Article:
Consumers and businesses have had all kinds of problems with Vista, and in a panic, all they want to do is go back to XP. Some of the reaction and fear is irrational, but some is a rational reaction to disruptive change, according to InfoWorld on Tuesday.
Part of the problem, according to Galen Gruman at IW was that Microsoftis over ambitious need to replace XP and tout the success of Vista was too rushed and violated basic human nature - resistance to change. A petition has been circulating asking Microsoft to continue selling XP along side Vista beyond the original December 31, 2007 cutoff date. Microsoft has relented, after 75,000 signatures, and the new date is now June 30.
Another reason for the distaste for Vista is due to how IT managers think of an operating system. They start to identify with an OS as part of what they do every day. "When technology becomes part of you, you donit want people to mess with it," said Burton Group executive strategist Ken Anderson.
Another factor is that senior executives get sold on the advantages of a new OS like Vista, but the hands on people have to suffer through the forced migration. Michael Silver, a research vice president at Gartner agreed that Microsoft was overzealous in its desire to replace XP rapidly.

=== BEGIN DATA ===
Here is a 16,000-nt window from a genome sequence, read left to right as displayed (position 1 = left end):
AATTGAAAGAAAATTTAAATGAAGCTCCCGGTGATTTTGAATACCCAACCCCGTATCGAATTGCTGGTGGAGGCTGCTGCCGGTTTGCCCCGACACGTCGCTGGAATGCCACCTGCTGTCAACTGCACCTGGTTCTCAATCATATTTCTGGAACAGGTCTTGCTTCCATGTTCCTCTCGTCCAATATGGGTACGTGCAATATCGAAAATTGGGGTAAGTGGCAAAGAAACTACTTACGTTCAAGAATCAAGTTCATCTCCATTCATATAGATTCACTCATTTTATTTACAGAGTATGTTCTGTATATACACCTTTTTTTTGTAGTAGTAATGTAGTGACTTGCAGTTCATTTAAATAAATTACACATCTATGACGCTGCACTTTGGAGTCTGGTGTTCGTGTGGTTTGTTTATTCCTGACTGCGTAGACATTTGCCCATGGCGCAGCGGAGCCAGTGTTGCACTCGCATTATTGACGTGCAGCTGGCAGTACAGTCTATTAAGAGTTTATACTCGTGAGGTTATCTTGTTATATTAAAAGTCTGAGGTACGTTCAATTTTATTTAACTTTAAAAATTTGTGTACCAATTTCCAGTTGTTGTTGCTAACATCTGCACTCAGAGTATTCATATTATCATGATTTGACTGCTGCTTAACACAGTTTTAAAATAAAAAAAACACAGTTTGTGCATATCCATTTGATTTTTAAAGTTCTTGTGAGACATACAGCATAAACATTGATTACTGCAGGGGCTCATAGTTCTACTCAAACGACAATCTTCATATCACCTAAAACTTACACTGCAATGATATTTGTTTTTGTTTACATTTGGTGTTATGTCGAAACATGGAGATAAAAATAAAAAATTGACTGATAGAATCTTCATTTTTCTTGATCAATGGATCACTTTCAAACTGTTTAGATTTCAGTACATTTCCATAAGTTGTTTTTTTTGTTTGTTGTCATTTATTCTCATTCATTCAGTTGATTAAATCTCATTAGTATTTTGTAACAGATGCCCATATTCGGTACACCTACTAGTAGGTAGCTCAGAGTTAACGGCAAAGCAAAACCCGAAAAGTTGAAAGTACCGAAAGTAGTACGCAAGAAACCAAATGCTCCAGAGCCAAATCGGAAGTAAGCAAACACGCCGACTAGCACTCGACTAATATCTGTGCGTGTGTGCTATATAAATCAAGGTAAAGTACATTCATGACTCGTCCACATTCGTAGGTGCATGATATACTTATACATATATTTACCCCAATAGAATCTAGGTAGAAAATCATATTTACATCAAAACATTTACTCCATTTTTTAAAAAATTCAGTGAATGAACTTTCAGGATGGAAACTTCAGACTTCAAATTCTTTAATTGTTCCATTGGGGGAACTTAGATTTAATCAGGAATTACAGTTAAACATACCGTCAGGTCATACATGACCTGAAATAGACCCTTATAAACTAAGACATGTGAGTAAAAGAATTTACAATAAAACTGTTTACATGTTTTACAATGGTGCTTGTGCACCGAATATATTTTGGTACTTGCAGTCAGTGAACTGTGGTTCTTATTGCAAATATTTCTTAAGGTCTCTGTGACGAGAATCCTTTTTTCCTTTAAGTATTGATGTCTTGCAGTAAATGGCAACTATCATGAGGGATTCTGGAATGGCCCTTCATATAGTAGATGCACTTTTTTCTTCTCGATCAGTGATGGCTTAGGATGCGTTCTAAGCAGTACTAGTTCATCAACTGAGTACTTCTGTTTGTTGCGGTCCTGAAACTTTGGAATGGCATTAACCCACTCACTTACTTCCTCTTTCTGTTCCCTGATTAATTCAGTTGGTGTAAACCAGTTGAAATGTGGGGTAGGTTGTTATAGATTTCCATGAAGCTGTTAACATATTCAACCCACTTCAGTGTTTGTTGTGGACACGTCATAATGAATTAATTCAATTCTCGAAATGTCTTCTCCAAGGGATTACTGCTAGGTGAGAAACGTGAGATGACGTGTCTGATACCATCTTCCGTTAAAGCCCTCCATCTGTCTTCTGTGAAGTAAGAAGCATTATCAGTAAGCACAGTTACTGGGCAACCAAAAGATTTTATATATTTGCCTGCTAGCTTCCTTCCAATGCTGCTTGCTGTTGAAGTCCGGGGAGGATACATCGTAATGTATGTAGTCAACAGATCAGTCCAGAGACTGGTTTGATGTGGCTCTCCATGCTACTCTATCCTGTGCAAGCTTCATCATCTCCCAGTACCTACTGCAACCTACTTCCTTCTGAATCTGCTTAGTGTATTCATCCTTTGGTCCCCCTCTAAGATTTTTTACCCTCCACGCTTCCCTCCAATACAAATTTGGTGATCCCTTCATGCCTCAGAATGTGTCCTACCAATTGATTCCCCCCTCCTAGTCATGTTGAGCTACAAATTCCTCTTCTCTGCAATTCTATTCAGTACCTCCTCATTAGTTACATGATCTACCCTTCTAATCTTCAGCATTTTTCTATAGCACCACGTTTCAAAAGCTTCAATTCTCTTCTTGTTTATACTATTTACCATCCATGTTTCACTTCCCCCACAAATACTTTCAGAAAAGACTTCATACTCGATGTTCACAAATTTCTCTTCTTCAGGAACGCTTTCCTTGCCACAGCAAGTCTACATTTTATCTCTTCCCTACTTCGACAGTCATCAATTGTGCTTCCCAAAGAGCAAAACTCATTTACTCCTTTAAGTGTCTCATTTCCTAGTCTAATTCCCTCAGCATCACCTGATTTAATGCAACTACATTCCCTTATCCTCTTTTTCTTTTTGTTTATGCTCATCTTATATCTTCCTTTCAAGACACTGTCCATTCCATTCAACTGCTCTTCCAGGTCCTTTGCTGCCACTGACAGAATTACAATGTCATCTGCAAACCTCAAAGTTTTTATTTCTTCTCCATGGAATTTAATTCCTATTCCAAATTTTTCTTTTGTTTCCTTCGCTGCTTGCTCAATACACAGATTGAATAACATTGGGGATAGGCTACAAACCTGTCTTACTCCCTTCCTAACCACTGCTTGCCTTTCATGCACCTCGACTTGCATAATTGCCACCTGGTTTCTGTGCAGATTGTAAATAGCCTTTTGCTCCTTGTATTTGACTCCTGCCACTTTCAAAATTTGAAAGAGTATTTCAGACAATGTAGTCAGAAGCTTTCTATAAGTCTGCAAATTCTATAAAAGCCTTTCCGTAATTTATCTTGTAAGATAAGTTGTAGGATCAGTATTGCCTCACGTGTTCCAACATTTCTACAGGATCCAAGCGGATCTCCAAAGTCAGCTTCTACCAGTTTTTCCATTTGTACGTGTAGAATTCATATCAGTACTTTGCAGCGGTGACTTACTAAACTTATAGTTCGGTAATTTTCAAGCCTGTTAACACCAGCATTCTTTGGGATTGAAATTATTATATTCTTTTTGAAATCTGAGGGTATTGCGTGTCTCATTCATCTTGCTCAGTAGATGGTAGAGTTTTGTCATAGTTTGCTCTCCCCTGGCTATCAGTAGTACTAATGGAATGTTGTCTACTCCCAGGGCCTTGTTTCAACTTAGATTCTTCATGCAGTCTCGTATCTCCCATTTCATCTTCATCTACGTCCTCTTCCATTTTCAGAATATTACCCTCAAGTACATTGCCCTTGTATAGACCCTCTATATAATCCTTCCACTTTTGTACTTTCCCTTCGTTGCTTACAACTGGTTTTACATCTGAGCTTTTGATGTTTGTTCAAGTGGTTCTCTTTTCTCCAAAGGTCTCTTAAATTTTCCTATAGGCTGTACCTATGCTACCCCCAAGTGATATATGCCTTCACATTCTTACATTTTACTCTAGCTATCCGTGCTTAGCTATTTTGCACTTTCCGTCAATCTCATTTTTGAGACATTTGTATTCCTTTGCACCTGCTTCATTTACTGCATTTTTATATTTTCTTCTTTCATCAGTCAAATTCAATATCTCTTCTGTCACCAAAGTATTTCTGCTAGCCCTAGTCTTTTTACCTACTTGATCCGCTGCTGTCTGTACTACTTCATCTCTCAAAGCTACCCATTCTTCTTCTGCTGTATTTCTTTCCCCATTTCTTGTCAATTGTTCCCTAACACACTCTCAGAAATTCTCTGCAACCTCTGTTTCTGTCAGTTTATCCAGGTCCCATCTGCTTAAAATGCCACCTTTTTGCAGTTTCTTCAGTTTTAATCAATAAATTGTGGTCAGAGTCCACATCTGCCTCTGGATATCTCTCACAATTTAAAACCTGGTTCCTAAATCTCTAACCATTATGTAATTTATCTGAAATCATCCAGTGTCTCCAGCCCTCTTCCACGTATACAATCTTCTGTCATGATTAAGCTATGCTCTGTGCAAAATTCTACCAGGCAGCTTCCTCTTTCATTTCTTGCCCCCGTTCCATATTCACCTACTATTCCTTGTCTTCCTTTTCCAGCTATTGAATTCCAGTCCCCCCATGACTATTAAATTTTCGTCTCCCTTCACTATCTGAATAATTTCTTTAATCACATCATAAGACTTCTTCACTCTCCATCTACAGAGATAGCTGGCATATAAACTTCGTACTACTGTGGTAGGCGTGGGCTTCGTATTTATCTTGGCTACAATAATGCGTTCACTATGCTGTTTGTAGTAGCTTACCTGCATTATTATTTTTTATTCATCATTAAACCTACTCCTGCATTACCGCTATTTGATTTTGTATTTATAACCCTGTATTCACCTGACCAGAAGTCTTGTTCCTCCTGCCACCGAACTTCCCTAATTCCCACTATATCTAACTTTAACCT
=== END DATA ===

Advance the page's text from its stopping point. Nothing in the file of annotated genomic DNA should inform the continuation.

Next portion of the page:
Of course, there have been Windows migrations in the past, but none were so dramatic. Mr. Silver characterized the change from Windows 2000 to XP as "straightforward."
Some users are so averse to the pain of a new OS that theyire thinking of waiting for Windows 7, scheduled for the 2009-11 period.
When people are forced to change too fast, a variety of emotions come out, and not all the feelings are based on the technical elements of an OS. "Right now I have a laptop with crap Vista and Iim going to downgrade to XP because Vista sucks," one reader wrote to InfoWorld.